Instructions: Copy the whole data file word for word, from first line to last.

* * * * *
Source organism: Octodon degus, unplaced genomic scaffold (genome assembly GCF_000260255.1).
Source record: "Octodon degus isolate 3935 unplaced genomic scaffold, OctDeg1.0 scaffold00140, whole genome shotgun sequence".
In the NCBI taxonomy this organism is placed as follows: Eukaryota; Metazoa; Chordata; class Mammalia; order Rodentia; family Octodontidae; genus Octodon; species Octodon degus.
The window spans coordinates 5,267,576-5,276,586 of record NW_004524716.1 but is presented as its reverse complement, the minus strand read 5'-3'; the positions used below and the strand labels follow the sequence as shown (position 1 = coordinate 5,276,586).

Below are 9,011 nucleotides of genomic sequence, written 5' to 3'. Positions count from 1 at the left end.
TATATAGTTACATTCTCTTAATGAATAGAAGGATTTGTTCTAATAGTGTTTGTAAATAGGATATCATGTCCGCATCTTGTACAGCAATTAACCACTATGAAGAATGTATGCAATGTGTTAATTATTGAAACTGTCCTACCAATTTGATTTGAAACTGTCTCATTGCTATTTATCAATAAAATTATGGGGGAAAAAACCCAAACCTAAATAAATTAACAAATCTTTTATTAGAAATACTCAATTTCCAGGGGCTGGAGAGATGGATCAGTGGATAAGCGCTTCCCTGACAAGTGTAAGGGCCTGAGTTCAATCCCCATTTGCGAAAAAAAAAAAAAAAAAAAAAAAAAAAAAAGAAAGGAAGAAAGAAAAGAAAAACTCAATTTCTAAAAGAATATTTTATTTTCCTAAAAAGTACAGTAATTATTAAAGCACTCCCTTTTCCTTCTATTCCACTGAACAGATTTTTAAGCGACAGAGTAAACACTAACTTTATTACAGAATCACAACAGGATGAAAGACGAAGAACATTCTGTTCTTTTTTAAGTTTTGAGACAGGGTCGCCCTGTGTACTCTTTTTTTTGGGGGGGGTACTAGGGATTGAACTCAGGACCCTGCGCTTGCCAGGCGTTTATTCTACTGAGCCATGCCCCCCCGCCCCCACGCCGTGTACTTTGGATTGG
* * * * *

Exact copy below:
Source organism: Octodon degus, unplaced genomic scaffold (genome assembly GCF_000260255.1).
Source record: "Octodon degus isolate 3935 unplaced genomic scaffold, OctDeg1.0 scaffold00140, whole genome shotgun sequence".
In the NCBI taxonomy this organism is placed as follows: Eukaryota; Metazoa; Chordata; class Mammalia; order Rodentia; family Octodontidae; genus Octodon; species Octodon degus.
The window spans coordinates 5,267,576-5,276,586 of record NW_004524716.1 but is presented as its reverse complement, the minus strand read 5'-3'; the positions used below and the strand labels follow the sequence as shown (position 1 = coordinate 5,276,586).

Below are 9,011 nucleotides of genomic sequence, written 5' to 3'. Positions count from 1 at the left end.
TATATAGTTACATTCTCTTAATGAATAGAAGGATTTGTTCTAATAGTGTTTGTAAATAGGATATCATGTCCGCATCTTGTACAGCAATTAACCACTATGAAGAATGTATGCAATGTGTTAATTATTGAAACTGTCCTACCAATTTGATTTGAAACTGTCTCATTGCTATTTATCAATAAAATTATGGGGGAAAAAACCCAAACCTAAATAAATTAACAAATCTTTTATTAGAAATACTCAATTTCCAGGGGCTGGAGAGATGGATCAGTGGATAAGCGCTTCCCTGACAAGTGTAAGGGCCTGAGTTCAATCCCCATTTGCGAAAAAAAAAAAAAAAAAAAAAAAAAAAAAAGAAAGGAAGAAAGAAAAGAAAAACTCAATTTCTAAAAGAATATTTTATTTTCCTAAAAAGTACAGTAATTATTAAAGCACTCCCTTTTCCTTCTATTCCACTGAACAGATTTTTAAGCGACAGAGTAAACACTAACTTTATTACAGAATCACAACAGGATGAAAGACGAAGAACATTCTGTTCTTTTTTAAGTTTTGAGACAGGGTCGCCCTGTGTACTCTTTTTTTTGGGGGGGGTACTAGGGATTGAACTCAGGACCCTGCGCTTGCCAGGCGTTTATTCTACTGAGCCATGCCCCCCCGCCCCCACGCCGTGTACTTTGGATTGG